IDEAS home Printed from https://ideas.repec.org/a/ags/ijofsd/199405.html
   My bibliography  Save this article

Urban Gardening Realities: The Example Case Study of Portsmouth, England

Author

Listed:
  • Hallsworth, Alan
  • Wong, Alfred

Abstract

This paper offers an empirical case study of the potential for urban gardening to contribute to individual food security. Food security generally encompasses both availability and accessibility. In Western Europe, availability per se has declined in importance with the development of national and international transportation networks. During the past decade, urban gardening has gained political currency as a strategy to provide greater food security at the local level. However, prevailing economic and social structures hamper the likelihood that urban gardening might offer much greater food security. Realistically, contemporary urban gardening most closely resembles a middle-class pursuit for personal enjoyment.

Suggested Citation

  • Hallsworth, Alan & Wong, Alfred, 2015. "Urban Gardening Realities: The Example Case Study of Portsmouth, England," International Journal on Food System Dynamics, International Center for Management, Communication, and Research, vol. 6(1).
  • Handle: RePEc:ags:ijofsd:199405
    as

    Download full text from publisher

    File URL: http://purl.umn.edu/199405
    Download Restriction: no

    References listed on IDEAS

    as
    1. Cembalo, Luigi & Migliore, Giuseppina & Schifani, Giorgio, 2011. "Political Consumerism and Food Community Networks," 2011 International European Forum, February 14-18, 2011, Innsbruck-Igls, Austria 122004, International European Forum on Innovation and System Dynamics in Food Networks.
    2. Hand, Michael S. & Martinez, Stephen W., 2010. "Just What Does Local Mean?," Choices, Agricultural and Applied Economics Association, vol. 25(1).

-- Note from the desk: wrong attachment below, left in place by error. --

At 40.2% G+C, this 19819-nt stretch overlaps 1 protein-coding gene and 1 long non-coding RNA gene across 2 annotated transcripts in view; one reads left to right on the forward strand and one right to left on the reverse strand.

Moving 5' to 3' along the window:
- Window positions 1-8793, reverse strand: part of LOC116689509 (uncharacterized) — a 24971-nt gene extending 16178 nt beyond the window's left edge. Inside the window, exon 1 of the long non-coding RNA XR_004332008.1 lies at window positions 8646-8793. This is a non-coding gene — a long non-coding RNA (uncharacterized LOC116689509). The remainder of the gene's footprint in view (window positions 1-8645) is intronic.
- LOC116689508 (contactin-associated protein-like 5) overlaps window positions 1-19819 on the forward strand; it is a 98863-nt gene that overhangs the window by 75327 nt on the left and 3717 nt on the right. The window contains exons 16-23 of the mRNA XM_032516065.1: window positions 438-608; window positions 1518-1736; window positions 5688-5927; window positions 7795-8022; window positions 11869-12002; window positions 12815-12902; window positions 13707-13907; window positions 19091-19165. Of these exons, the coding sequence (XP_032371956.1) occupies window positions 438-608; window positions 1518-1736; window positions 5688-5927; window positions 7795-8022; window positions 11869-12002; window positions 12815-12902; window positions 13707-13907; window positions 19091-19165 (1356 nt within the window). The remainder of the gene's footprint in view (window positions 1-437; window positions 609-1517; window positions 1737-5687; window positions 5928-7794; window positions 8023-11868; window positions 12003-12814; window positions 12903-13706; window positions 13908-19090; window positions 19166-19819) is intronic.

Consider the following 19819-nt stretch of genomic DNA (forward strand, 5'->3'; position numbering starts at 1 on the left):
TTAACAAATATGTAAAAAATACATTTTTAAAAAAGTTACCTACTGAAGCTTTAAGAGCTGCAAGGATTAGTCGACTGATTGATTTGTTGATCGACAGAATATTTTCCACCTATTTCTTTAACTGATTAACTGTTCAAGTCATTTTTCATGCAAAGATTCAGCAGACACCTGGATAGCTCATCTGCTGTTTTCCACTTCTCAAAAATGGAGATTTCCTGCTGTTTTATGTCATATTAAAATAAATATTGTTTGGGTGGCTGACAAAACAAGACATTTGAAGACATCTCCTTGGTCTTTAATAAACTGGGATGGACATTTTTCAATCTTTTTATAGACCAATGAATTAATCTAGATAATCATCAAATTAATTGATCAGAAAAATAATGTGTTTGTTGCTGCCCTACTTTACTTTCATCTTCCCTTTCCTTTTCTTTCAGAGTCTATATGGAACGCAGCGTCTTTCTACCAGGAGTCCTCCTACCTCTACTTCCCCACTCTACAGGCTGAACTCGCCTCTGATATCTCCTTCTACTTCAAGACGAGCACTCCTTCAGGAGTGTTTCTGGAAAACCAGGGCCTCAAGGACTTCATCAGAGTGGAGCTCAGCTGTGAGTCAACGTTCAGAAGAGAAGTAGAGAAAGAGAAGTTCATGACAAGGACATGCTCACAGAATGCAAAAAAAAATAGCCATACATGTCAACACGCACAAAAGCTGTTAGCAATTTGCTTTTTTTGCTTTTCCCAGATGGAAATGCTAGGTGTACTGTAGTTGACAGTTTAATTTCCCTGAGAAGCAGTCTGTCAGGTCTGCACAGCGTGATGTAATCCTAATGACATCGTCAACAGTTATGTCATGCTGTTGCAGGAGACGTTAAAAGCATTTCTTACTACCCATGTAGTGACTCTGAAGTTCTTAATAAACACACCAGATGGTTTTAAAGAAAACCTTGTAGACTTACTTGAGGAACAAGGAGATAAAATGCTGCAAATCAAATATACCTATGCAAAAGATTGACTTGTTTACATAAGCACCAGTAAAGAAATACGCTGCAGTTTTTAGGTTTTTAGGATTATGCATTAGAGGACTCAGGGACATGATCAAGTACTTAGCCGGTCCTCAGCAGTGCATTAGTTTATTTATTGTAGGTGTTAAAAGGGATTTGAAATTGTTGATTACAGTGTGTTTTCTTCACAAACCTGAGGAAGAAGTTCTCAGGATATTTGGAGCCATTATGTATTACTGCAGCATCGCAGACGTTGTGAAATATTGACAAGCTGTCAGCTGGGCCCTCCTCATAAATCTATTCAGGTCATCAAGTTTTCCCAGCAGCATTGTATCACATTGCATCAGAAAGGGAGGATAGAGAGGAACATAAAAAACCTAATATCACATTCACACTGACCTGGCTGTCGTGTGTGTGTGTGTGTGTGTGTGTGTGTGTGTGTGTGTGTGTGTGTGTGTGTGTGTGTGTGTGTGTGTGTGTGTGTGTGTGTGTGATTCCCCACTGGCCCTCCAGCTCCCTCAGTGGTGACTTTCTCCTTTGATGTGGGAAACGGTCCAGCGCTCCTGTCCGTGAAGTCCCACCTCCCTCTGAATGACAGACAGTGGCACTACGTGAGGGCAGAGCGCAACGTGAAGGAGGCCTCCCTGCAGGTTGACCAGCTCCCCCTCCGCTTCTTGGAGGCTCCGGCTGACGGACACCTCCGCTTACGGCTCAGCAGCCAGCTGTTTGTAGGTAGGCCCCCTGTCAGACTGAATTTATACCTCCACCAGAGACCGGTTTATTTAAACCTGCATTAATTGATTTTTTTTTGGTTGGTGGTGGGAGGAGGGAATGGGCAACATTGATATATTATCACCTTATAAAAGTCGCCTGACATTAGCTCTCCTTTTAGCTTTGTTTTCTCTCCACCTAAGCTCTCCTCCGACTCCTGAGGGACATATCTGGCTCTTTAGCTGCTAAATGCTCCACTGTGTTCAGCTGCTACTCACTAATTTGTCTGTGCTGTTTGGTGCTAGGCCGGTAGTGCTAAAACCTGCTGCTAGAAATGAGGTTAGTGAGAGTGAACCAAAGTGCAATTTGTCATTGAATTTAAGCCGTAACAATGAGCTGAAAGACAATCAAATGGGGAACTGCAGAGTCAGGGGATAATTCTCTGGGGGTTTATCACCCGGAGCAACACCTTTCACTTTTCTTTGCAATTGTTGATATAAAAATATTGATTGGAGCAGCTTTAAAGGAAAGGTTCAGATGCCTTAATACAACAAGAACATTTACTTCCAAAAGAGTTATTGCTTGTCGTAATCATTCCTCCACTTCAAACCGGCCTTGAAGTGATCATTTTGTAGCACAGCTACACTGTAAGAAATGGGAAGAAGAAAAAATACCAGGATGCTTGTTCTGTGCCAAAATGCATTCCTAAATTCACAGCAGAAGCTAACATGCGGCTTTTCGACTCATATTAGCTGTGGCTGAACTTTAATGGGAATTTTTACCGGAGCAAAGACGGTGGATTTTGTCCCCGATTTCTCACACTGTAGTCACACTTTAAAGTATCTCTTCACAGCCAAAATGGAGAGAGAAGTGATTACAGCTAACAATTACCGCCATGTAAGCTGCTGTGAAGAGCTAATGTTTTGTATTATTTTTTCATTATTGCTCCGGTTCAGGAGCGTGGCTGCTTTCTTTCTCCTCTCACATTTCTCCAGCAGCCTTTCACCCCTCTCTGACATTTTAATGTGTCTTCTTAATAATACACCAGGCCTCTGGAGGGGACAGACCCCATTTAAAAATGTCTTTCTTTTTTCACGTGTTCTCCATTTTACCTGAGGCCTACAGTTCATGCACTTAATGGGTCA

3. Lev, Larry & Gwin, Lauren, 2010. "Filling in the Gaps: Eight Things to Recognize about Farm-Direct Marketing," Choices, Agricultural and Applied Economics Association, vol. 25(1).
    4. Onken, Kathryn A. & Bernard, John C., 2010. "Catching the "Local" Bug: A Look at State Agricultural Marketing Programs," Choices, Agricultural and Applied Economics Association, vol. 25(1).
    5. Hardesty, Shermain D., 2010. "Do Government Policies Grow Local Food?," Choices, Agricultural and Applied Economics Association, vol. 25(1).
    6. Grunert, Klaus G., 2011. "Sustainability in the Food Sector: A Consumer Behaviour Perspective," International Journal on Food System Dynamics, International Center for Management, Communication, and Research, vol. 2(3).
    Full references (including those not matched with items on IDEAS)

    Citations

    Citations are extracted by the CitEc Project, subscribe to its RSS feed for this item.
    as


    Cited by:

    1. Wellner, Marie & Theuvsen, Ludwig, 2016. "Community Supported Agriculture Als Neuer Impuls Für Die Regionalvermarktung? Stand Der Forschung Und Abgrenzung Von Anderen Alternativen Lebensmittelnetzwerken," 56th Annual Conference, Bonn, Germany, September 28-30, 2016 244757, German Association of Agricultural Economists (GEWISOLA).

    Corrections

    All material on this site has been provided by the respective publishers and authors. You can help correct errors and omissions. When requesting a correction, please mention this item's handle: RePEc:ags:ijofsd:199405. See general information about how to correct material in RePEc.

    For technical questions regarding this item, or to correct its authors, title, abstract, bibliographic or download information, contact: (AgEcon Search). General contact details of provider: http://edirc.repec.org/data/centmde.html .

    If you have authored this item and are not yet registered with RePEc, we encourage you to do it here. This allows to link your profile to this item. It also allows you to accept potential citations to this item that we are uncertain about.

    If CitEc recognized a reference but did not link an item in RePEc to it, you can help with this form .

    If you know of missing items citing this one, you can help us creating those links by adding the relevant references in the same way as above, for each refering item. If you are a registered author of this item, you may also want to check the "citations" tab in your RePEc Author Service profile, as there may be some citations waiting for confirmation.

    Please note that corrections may take a couple of weeks to filter through the various RePEc services.

    IDEAS is a RePEc service hosted by the Research Division of the Federal Reserve Bank of St. Louis . RePEc uses bibliographic data supplied by the respective publishers.